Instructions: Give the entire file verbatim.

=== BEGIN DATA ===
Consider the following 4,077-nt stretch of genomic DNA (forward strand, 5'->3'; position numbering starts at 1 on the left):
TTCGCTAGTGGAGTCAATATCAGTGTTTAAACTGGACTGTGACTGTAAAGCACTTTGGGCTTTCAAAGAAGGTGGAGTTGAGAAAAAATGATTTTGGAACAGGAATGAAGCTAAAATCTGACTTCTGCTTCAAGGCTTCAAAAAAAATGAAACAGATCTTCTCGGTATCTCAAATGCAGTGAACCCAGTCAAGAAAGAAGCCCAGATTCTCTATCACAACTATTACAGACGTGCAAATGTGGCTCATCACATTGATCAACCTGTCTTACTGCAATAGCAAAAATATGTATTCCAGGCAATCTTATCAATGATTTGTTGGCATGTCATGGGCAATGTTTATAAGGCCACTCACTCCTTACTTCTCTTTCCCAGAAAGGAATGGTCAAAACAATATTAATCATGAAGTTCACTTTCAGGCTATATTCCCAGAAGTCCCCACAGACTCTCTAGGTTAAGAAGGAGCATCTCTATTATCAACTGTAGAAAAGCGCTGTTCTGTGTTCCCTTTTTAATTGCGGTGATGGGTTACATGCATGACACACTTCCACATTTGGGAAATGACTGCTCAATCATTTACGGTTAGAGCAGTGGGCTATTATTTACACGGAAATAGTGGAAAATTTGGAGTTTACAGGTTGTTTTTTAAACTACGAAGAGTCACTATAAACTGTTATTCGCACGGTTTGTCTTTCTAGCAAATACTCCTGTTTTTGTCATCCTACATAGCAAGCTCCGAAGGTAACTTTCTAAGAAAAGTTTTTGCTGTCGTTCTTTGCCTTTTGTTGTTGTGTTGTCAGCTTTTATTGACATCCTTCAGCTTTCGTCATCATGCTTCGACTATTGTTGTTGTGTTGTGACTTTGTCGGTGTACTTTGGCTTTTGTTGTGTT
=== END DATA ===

Consider the following 4,077-nt stretch of genomic DNA (forward strand, 5'->3'; position numbering starts at 1 on the left):
TTCGCTAGTGGAGTCAATATCAGTGTTTAAACTGGACTGTGACTGTAAAGCACTTTGGGCTTTCAAAGAAGGTGGAGTTGAGAAAAAATGATTTTGGAACAGGAATGAAGCTAAAATCTGACTTCTGCTTCAAGGCTTCAAAAAAAATGAAACAGATCTTCTCGGTATCTCAAATGCAGTGAACCCAGTCAAGAAAGAAGCCCAGATTCTCTATCACAACTATTACAGACGTGCAAATGTGGCTCATCACATTGATCAACCTGTCTTACTGCAATAGCAAAAATATGTATTCCAGGCAATCTTATCAATGATTTGTTGGCATGTCATGGGCAATGTTTATAAGGCCACTCACTCCTTACTTCTCTTTCCCAGAAAGGAATGGTCAAAACAATATTAATCATGAAGTTCACTTTCAGGCTATATTCCCAGAAGTCCCCACAGACTCTCTAGGTTAAGAAGGAGCATCTCTATTATCAACTGTAGAAAAGCGCTGTTCTGTGTTCCCTTTTTAATTGCGGTGATGGGTTACATGCATGACACACTTCCACATTTGGGAAATGACTGCTCAATCATTTACGGTTAGAGCAGTGGGCTATTATTTACACGGAAATAGTGGAAAATTTGGAGTTTACAGGTTGTTTTTTAAACTACGAAGAGTCACTATAAACTGTTATTCGCACGGTTTGTCTTTCTAGCAAATACTCCTGTTTTTGTCATCCTACATAGCAAGCTCCGAAGGTAACTTTCTAAGAAAAGTTTTTGCTGTCGTTCTTTGCCTTTTGTTGTTGTGTTGTCAGCTTTTATTGACATCCTTCAGCTTTCGTCATCATGCTTCGACTATTGTTGTTGTGTTGTGACTTTGTCGGTGTACTTTGGCTTTTGTTGTGTT